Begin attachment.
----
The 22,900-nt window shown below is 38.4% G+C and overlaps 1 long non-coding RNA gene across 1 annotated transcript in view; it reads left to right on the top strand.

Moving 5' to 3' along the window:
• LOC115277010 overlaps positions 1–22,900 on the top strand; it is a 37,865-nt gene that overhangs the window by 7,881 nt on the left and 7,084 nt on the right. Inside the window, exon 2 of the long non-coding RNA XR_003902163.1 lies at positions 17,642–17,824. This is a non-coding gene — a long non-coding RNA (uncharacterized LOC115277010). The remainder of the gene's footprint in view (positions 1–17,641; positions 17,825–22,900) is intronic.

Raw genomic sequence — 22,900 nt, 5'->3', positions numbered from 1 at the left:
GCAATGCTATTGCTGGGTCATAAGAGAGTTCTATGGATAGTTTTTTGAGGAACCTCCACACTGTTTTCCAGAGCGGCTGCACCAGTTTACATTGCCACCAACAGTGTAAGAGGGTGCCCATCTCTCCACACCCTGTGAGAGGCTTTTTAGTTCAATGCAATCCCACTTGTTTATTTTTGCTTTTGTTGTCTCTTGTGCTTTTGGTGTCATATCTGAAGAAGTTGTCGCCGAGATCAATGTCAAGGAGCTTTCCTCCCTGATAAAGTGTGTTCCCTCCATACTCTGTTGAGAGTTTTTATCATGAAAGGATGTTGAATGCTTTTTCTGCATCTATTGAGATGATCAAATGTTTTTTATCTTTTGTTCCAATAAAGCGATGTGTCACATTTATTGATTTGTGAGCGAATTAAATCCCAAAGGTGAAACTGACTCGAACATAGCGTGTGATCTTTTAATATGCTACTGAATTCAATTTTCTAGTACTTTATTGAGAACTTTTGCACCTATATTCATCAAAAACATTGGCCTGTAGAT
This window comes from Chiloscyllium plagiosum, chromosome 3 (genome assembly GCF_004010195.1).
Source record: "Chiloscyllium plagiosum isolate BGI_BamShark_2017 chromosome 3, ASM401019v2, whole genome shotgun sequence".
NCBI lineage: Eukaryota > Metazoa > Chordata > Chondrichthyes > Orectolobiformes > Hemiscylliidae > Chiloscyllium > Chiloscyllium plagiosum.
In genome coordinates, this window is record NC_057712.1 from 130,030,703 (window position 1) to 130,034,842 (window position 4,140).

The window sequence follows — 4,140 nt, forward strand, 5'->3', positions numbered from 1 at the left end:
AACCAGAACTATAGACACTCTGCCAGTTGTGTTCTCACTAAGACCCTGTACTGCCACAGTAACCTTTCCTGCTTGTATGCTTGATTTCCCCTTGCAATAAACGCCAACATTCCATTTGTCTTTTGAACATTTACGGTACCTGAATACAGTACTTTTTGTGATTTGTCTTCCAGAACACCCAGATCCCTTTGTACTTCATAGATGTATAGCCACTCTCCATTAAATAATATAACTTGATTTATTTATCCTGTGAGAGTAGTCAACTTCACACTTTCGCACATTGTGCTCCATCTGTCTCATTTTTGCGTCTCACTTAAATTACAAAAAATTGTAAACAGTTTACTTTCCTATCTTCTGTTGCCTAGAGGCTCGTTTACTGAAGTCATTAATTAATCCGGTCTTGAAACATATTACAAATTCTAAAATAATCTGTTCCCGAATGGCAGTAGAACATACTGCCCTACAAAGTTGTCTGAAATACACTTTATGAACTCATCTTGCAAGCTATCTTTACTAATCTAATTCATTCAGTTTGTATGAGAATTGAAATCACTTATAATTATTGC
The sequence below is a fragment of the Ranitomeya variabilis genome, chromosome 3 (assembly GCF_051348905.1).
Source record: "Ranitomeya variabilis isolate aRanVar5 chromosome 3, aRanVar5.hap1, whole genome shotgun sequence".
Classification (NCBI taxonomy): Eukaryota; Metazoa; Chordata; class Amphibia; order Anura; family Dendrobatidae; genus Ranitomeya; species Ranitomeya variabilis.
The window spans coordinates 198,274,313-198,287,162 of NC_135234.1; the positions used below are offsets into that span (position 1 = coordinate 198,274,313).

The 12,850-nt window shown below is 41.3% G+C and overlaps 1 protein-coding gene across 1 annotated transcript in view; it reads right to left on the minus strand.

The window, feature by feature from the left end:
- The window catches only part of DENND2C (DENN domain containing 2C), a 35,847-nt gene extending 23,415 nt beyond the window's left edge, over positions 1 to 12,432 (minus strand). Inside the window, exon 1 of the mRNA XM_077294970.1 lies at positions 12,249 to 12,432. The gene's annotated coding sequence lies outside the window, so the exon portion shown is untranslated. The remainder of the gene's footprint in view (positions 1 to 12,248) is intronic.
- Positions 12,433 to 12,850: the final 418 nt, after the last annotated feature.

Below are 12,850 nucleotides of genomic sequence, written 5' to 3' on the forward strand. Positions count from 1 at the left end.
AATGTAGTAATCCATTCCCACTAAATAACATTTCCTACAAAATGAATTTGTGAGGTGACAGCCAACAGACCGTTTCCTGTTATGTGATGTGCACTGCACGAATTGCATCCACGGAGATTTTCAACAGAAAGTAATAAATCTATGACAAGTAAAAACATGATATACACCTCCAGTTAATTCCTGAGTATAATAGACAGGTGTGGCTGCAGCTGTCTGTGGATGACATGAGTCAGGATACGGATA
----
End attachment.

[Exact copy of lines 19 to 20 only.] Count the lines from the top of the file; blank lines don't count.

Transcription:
- Positions 12,433 to 12,850: the final 418 nt, after the last annotated feature.

Below are 12,850 nucleotides of genomic sequence, written 5' to 3' on the forward strand. Positions count from 1 at the left end.